This post shows you how to write DCL with LISP code. A later post will provide you with a comprehensive reference to all DCL tiles, their attributes and related LISP functions.

Your First DCL File

Before writing any code for a dialog box, it is helpful to plan out the tiles. Where will the buttons, droplists, and text entry boxes go in the dialog box? It’s a good idea to get your pencil and then sketch your ideas on paper.

For this tutorial, you will create a dialog box that displays the values stored in these system variables:

LastPoint — stores the coordinates for the last point entered in the drawing.
LastAngle — stores the angle defined by the last two points entered.
LastPrompt — stores the last text entered at the command line.

Take a moment to think about the design of the dialog box. It would have a title that explains the purpose of the dialog box. It probably should have three lines of text that report the name and value of each system variable, and it should have an OK button to exit the dialog box.

It might look like this:

how a dialog box works

DCL PROGRAMMING STRUCTURE

The programming structure of this dialog box looks like this:

Start the dialog box definition:

  • Specify the dialog box’s title
  • Specify a column:

System variable LastPoint and its 3D coordinates
System variable LastAngle and its angle
System variable LastPrompt and its text

  • Locate the OK button

End the dialog box definition.

In this first tutorial, you will write just enough code to display the dialog box and its OK button. In the tutorials that come later, you add the bells and whistles.

Start Dialog Box Definition

The content of every .dcl file begins with a name attribute. This is the name by which the dialog code is called later by the associated LISP routine. The name function looks like this:

name: dialog {

Like LISP, an open brace needs a closing brace to signal the end of a dialog box definition:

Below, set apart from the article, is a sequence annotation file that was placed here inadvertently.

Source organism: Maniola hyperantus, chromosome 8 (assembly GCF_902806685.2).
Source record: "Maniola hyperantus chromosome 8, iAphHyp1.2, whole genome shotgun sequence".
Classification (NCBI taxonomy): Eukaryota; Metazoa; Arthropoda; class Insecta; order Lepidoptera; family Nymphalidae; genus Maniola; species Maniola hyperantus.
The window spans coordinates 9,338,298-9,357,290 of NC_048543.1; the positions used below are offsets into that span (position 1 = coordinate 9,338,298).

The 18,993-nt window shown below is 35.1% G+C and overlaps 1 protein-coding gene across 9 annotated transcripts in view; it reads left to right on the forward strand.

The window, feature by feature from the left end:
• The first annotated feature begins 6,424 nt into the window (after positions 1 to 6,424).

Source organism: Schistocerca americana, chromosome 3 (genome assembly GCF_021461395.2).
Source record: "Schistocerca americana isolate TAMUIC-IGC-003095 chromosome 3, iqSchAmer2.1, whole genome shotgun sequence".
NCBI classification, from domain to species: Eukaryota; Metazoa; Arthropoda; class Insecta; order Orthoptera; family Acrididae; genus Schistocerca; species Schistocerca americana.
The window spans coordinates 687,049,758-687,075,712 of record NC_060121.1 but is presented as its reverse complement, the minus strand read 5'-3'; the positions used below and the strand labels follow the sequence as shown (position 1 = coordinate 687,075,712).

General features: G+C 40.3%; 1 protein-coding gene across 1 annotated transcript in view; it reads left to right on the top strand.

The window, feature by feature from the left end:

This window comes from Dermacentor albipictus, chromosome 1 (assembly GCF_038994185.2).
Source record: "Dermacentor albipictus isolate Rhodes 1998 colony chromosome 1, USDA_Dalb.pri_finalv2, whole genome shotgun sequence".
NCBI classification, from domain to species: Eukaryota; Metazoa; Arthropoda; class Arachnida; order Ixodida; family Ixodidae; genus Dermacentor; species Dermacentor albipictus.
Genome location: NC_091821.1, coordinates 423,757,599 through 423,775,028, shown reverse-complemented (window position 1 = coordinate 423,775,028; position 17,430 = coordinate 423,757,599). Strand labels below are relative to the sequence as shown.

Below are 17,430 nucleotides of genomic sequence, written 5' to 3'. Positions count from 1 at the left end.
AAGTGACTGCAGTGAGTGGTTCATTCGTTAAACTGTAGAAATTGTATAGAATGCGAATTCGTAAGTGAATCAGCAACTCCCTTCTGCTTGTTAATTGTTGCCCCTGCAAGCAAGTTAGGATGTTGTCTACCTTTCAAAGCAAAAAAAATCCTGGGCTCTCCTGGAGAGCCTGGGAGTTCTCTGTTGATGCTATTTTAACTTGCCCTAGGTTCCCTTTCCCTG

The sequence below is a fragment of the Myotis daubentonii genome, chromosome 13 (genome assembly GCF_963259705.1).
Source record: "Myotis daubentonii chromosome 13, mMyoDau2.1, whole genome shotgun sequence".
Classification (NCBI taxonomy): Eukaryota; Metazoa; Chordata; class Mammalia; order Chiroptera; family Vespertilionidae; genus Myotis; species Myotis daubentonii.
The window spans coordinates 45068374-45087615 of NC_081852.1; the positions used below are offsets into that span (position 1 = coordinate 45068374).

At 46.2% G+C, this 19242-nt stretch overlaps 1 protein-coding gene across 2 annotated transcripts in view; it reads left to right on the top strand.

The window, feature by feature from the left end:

}

Between the two braces, you write all the code that defines the look of the dialog box.

For this tutorial, name the dialog box “lastInput,” as follows:

lastInput: dialog { }

DCL names are case-sensitive, so “lastInput” is not the same as “LastINPUT” or “lastinput.”

Dialog Box Title

The text for the dialog box’s title bar is specified by the label property, as follows:

name: dialog {

label = “Dialog box title”;

}

Label this dialog box “Last Input” like this:

lastInput: dialog {

label = “Last Input“;

}=

The title text needs to be surrounded by quotation marks ( ” ). The label property must be terminated with a semicolon ( ; ). And it’s helpful to indent the code to make it readable.

OK Button

Every dialog box needs an exit button, or at least an “OK”. (Windows places a default X button in the upper-right corner of every dialog box, which also works to exit dialog boxes made with DCL!)

Buttons are defined with the button property, followed by the properties of the button enclosed in braces:

: button { }

Because dialog boxes can have multiple buttons, every button must be identified by a property called the “key.” The key is how LISP gives instructions to buttons. Use the key attribute to identify this OK button as “okButton,” as follows:

key = “okButton”;

The button needs to display a label for users to read. This is an OK button, so label it ” OK ” with the label attribute, as follows:

label = ” OK “;

Let’s put all of these together. The code added for the OK button is shown here in color, with the key, label, and is_default attributes. (See below for info about the default attribute.) We have a button identified as “okButton,” sporting the label “OK,” and is set at the default tile.

lastInput: dialog {

label = “Last Input”;

: button {

key = “okButton”;

label = ” OK “;

is_default = true;

}

}

TIP The DCL code for the OK button is like a subroutine. The same code can be reused any time a dialog box needs an OK button, which is pretty much all the time. Later, you will see how to create subroutines with DCL code.

QUICK SUMMARY OF DCL METACHARACTERS

DCL Metacharacter Meaning
// (slash-slash) Indicates a comment line
/* (slash-asterisk) Starts comment section
*/ (asterisk-slash Ends comment section
: (colon) Starts a tile definition. Predefined tiles, like spacer, do not use the colon